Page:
American mathematicians John F Nash Jr and Louis Nirenberg were announced on Wednesday as this year’s winners of the Abel Prize, awarded by the Norwegian Academy of Sciences and Letters. The prize recognizes “outstanding scientific work in the field of mathematics” and carries a cash prize of NOK 6 million (around USD 800,000).
Nash, age 86, and Nirenberg, age 90, were chosen by the academy for their “striking and seminal contributions to the theory of nonlinear partial differential equations and its applications to geometric analysis.” In lay terms, that has to do with why traffic jams can occur and the rates of change behind other physical phenomena.
Both men are considered giants in their field. Nash, who won the Nobel Prize for economics in 1994, spent his career at Princeton University and the Massachusetts Institute of Technology, and is perhaps best known for the mathematics of decision-making. Nirenberg, born in Canada, worked at New York University’s Courant Institute of Mathematical Sciences and also has won many prizes during his long career. The Norwegian academy noted that even though they did not formally collaborate on any papers, they influenced each other greatly during the 1950s and the results of their work “are felt more strongly today than ever before.”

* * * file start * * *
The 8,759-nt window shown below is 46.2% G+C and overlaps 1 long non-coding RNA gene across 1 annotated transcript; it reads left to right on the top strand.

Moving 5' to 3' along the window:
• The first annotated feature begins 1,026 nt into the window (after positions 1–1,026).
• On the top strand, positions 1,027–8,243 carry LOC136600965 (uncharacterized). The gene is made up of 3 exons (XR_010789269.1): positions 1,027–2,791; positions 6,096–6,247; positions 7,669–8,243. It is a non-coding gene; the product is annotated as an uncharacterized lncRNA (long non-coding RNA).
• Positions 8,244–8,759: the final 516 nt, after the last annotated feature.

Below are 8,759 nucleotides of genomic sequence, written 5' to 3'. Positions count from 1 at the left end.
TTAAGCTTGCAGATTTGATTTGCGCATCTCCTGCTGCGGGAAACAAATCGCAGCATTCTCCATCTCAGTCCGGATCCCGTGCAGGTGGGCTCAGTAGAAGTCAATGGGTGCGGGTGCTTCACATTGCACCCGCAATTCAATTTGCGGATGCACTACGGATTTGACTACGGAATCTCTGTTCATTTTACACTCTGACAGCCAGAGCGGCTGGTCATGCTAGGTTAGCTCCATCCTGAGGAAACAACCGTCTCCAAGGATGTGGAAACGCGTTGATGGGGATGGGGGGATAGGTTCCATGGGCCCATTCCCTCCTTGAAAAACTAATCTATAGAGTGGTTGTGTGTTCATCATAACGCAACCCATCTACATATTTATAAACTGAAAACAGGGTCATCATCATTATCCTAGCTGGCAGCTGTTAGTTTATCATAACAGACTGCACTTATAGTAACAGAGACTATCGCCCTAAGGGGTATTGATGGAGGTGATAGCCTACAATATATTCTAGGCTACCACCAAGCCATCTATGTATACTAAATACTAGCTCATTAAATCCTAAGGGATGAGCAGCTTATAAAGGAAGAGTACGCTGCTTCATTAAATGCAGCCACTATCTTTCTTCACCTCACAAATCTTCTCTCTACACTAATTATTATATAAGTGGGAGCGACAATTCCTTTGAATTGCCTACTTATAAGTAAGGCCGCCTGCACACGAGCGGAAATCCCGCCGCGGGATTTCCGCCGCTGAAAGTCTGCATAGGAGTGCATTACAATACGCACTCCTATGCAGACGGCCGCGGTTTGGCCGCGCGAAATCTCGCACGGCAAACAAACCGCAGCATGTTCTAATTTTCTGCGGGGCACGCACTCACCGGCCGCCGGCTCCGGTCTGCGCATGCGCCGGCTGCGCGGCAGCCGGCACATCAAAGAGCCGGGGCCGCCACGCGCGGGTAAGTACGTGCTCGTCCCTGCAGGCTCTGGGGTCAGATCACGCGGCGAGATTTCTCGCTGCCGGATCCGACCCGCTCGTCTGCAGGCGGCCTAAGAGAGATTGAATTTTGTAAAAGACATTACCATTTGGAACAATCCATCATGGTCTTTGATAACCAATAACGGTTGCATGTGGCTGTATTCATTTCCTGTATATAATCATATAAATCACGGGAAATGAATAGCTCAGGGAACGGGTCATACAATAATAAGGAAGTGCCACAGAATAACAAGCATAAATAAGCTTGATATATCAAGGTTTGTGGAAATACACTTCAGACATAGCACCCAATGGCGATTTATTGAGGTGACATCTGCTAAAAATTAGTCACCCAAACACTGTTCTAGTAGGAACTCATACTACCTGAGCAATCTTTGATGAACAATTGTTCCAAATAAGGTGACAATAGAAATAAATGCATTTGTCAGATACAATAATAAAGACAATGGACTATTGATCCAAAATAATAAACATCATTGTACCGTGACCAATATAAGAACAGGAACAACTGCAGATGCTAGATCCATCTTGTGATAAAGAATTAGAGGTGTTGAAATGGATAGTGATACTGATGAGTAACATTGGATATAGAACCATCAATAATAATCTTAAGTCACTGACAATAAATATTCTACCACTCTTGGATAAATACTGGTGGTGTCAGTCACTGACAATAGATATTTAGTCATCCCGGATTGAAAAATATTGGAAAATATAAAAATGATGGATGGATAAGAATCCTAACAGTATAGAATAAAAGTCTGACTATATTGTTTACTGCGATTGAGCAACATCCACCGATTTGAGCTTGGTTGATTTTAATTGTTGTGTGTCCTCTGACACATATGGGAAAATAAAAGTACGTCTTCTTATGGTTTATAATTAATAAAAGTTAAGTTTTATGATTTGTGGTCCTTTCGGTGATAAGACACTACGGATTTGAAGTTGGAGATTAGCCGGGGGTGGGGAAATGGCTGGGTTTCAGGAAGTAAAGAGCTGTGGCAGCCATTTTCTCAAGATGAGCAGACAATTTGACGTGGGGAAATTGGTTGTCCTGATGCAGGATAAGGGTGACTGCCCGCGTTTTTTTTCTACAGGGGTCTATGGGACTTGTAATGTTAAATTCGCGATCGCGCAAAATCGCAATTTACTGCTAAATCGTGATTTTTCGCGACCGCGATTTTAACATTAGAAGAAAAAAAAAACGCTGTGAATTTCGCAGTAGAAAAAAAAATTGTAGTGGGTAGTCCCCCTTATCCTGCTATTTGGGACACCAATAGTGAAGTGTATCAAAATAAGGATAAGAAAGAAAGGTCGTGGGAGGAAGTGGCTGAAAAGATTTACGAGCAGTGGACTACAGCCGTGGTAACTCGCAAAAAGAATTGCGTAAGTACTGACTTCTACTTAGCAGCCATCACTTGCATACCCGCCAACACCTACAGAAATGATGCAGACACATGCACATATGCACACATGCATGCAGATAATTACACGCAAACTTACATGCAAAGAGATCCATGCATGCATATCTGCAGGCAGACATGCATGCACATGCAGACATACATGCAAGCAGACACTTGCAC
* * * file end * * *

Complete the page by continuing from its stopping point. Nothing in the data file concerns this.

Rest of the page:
The Abel Prize, named for Norwegian mathematician Niels Henrik Abel and funded by the Norwegian government, will be formally awarded at a ceremony in Oslo on May 19.